June 20, 2006 - Tooth & Nail/Solid State
There’s a church in Pittsburgh that, although named for a bridge on the city’s South Side, also has the best accidental summary of Christian heavy music’s m.o. in its moniker. And while Hot Metal Bridge Faith Community (that’s no joke) is just one of many young arts- and music-friendly churches in America right now, it’s also just the kind of symbol we on the outside of nü Christianity point to when we can’t understand what drives, you know, these people to high-five Jesus via loud, aggressive music. Metal, hardcore and God are just too disparate, too at odds with the Christian traditions even atheists understand--and anyway, don’t they all hate gays and vote Republican?
What this aside has to do with Underoath--a seven-year-old Christian post-hardcore sextet from Florida--is that the band’s new album, Define The Great Line, simultaneously embodies and defies everything such ideas of “Christian post-hardcore” represent. Outsiders not only to “true” heavy music, but also to hardline Christianity, Underoath seem acutely aware of the line that separates their spiritual core from the painful reality of being human--and as this album’s title makes clear, even successful musicians need help staying on the right side of that line.
It’s important to note that, between their 2004 mainstream breakout, They’re Only Chasing Safety, and now, this is the longest Underoath have ever existed in one lineup. Though he replaced band founder Dallas Taylor for Safety, vocalist Spencer Chamberlain hasn’t had such a presence as both frontman and lyricist until now. Fully realized here, his throat-shedding roar distinguishes much of Define, while his pre-Christian days as a wasted youth (he grew up in North Carolina, running in similar circles with Taking Back Sunday’s Adam Lazzara) define the struggles in its lyric sheet. Between Chamberlain’s deeply troubled writing (“In Regards To Myself,” “Writing On The Walls”) and drummer/singer Aaron Gillespie’s (“A Moment Suspended In Time”), Define sounds like a group-therapy session put to tape; and with this lineup finally playing as a unit--and artfully updating their early, brutal style with weird time changes and post-metal ambience--the end result is transcendent. Call it focused aggression if you want; “vision” works just as well.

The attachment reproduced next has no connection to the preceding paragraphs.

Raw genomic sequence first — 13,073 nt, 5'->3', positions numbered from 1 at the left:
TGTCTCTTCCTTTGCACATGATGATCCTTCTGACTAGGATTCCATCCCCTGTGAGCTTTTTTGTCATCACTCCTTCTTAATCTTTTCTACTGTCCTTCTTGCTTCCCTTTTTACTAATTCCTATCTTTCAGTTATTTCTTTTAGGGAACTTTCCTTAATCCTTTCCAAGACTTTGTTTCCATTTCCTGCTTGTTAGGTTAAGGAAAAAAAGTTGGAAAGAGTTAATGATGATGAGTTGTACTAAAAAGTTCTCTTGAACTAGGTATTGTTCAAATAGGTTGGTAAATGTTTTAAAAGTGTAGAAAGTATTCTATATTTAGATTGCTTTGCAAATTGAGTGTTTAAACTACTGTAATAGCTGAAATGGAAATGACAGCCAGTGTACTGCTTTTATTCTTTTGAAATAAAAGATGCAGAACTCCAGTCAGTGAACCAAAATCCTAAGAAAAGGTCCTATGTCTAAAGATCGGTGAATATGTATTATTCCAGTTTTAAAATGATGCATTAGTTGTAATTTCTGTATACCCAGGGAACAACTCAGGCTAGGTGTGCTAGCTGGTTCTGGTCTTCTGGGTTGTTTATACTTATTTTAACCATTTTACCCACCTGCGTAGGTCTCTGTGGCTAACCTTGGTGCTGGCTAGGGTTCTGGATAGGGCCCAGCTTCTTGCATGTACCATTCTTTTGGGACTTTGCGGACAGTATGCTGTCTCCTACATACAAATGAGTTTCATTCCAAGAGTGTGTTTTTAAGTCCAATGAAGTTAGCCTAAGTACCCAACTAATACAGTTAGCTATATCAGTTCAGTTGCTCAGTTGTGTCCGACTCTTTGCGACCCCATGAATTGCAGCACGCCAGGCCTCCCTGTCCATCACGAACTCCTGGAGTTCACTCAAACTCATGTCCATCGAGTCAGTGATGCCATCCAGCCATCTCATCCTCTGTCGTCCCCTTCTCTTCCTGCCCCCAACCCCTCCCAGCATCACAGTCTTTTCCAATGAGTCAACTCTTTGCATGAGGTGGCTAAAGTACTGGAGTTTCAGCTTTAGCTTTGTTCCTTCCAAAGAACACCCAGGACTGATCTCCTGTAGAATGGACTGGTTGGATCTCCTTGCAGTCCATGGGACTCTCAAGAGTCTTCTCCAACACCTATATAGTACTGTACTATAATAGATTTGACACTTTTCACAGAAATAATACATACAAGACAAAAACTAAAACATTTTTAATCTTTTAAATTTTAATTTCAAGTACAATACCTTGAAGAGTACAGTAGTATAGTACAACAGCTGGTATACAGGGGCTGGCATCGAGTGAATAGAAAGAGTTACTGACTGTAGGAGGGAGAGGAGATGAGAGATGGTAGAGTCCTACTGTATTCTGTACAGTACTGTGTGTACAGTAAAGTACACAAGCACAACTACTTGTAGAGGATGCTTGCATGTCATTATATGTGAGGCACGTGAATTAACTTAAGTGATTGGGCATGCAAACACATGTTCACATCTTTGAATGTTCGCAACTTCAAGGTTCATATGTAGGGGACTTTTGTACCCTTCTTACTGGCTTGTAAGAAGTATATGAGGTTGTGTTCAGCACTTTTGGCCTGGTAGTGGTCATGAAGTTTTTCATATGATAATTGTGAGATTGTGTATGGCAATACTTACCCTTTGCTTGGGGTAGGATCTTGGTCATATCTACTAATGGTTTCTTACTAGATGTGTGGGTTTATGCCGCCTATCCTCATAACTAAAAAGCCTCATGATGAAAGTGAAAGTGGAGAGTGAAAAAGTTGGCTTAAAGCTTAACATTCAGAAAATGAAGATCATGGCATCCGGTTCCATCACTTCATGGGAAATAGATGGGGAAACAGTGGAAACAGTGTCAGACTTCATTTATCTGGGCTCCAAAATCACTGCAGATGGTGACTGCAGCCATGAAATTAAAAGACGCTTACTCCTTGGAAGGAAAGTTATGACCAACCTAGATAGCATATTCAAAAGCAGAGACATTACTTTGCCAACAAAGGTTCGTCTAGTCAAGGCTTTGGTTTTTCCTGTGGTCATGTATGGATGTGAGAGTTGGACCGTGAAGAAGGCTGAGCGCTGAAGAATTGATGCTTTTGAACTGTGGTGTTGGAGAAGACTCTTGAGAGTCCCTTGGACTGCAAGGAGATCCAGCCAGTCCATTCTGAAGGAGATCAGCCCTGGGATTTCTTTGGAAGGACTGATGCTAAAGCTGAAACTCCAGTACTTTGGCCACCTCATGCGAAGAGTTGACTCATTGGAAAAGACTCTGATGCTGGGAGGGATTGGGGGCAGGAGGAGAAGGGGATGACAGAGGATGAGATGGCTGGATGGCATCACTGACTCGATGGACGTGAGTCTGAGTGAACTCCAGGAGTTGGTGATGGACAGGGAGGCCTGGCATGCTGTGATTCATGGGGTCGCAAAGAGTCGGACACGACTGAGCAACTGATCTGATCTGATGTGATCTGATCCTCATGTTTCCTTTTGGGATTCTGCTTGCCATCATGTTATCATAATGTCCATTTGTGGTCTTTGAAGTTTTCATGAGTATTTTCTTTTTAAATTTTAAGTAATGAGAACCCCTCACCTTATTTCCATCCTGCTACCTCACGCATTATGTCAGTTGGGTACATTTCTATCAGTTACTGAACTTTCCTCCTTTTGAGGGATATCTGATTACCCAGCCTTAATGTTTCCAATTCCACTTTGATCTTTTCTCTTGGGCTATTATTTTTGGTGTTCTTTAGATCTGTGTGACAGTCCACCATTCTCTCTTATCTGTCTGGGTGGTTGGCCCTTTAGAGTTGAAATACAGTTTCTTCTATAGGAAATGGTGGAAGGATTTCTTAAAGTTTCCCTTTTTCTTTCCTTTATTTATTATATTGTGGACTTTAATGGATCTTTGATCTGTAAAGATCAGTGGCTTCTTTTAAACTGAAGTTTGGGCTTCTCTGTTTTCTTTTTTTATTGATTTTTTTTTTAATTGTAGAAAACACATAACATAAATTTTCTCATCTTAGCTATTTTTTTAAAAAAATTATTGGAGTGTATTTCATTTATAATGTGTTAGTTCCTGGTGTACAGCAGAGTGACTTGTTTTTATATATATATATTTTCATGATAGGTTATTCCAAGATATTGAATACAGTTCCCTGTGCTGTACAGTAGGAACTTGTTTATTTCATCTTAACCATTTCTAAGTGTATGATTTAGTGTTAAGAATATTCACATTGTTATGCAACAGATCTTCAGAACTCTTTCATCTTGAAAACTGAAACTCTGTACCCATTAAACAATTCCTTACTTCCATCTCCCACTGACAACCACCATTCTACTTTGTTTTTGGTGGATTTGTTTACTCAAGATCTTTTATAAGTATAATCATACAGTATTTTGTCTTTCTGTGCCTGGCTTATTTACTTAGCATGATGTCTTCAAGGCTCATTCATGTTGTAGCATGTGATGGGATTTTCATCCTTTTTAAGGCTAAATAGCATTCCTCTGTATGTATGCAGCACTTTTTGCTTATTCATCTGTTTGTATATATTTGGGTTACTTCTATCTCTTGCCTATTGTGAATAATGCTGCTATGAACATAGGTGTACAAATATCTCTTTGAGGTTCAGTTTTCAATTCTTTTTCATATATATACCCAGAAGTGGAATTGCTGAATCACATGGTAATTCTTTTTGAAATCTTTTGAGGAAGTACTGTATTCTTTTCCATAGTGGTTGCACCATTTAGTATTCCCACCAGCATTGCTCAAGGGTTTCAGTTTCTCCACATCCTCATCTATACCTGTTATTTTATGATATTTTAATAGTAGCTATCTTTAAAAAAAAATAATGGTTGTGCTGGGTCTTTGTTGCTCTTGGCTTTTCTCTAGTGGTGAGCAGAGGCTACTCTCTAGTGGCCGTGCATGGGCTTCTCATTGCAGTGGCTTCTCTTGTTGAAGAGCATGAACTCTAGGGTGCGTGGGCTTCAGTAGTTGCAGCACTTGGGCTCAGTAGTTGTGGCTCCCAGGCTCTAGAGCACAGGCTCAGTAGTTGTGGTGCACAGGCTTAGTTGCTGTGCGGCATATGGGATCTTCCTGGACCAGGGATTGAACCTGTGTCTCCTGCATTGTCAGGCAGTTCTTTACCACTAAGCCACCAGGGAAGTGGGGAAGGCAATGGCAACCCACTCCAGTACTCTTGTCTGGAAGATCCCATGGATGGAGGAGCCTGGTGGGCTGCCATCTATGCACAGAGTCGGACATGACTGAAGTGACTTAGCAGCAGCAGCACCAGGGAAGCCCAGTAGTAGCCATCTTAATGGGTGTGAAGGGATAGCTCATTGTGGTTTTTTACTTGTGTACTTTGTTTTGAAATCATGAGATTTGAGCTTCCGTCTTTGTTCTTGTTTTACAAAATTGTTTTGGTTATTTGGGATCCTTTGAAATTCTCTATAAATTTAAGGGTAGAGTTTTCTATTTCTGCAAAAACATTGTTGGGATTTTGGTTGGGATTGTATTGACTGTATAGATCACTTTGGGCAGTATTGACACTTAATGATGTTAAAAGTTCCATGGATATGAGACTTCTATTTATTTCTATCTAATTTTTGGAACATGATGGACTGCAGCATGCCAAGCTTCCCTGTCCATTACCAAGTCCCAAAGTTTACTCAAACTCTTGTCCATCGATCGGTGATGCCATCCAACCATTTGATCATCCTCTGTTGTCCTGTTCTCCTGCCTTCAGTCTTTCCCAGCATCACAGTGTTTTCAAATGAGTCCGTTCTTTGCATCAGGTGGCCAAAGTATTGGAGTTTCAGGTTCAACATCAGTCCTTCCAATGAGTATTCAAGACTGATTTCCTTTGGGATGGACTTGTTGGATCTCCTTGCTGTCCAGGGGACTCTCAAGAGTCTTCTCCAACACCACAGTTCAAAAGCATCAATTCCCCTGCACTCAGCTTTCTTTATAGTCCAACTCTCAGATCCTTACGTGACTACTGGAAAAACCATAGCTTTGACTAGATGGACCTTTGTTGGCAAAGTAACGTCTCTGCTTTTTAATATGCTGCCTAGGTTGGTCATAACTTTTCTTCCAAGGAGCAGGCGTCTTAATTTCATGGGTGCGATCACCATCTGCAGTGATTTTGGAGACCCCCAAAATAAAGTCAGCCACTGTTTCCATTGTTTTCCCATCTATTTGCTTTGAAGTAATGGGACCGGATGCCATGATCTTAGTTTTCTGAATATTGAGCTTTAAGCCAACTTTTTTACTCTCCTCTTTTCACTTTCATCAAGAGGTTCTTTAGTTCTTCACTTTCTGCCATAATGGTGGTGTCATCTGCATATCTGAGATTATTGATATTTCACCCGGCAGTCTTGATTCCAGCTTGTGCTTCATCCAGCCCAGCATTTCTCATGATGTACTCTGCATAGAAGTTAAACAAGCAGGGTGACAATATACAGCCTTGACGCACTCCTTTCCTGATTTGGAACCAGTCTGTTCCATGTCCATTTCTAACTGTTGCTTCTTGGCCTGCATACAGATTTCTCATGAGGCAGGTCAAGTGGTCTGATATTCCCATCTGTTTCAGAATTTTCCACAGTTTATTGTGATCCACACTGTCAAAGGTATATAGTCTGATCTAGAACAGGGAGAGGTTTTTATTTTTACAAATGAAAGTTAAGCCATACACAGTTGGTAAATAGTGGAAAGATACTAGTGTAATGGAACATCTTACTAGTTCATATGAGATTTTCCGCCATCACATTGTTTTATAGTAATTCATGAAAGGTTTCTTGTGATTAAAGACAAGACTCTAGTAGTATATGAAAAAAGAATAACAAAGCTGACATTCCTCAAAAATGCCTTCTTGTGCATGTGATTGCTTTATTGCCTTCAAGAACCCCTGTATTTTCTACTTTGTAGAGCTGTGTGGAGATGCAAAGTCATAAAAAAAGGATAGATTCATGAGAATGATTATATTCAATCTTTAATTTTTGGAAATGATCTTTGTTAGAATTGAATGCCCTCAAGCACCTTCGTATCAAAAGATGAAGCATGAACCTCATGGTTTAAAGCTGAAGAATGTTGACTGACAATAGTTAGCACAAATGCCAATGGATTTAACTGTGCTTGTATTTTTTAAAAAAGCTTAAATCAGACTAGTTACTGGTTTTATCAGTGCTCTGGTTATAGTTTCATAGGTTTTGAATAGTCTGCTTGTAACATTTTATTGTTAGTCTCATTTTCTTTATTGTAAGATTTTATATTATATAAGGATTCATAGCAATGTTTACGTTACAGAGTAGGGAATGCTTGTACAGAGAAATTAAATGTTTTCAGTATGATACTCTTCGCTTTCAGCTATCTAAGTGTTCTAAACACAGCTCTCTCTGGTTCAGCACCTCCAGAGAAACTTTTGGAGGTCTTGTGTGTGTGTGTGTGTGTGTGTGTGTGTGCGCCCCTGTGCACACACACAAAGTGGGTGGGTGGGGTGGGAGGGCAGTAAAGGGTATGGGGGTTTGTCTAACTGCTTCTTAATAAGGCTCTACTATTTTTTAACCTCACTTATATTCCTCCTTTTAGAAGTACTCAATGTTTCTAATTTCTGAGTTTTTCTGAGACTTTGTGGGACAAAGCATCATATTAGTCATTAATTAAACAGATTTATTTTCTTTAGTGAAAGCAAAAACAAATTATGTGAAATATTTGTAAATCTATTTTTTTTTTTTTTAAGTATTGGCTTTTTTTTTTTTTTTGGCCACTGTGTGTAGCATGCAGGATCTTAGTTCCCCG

Of course, aggression doesn’t always translate to hits; and though Gillespie brings melodic counterpoint to otherwise crushing tracks such as “You’re Ever So Inviting,” anyone expecting an update of Safety’s screamo smash “Reinventing Your Exit” should look well beyond screamo for insight. Define The Great Line is an album that transcends the idea of singles and deserves to be heard in sequence. And while it’s easy to follow Underoath’s struggle if you read the lyrics, you get an even better sense of how they’re overcoming it if you single out a line from Psalm 50--oddly enough read in Russian during Define’s ambient track, “Salmarnir”: “And call upon me in the day of trouble: I will deliver thee, and thou shalt glorify me.” Christian or not, that’s the sort of message any community of believers can understand.
Botch’s We Are The Romans
Norma Jean’s O’ God, The Aftermath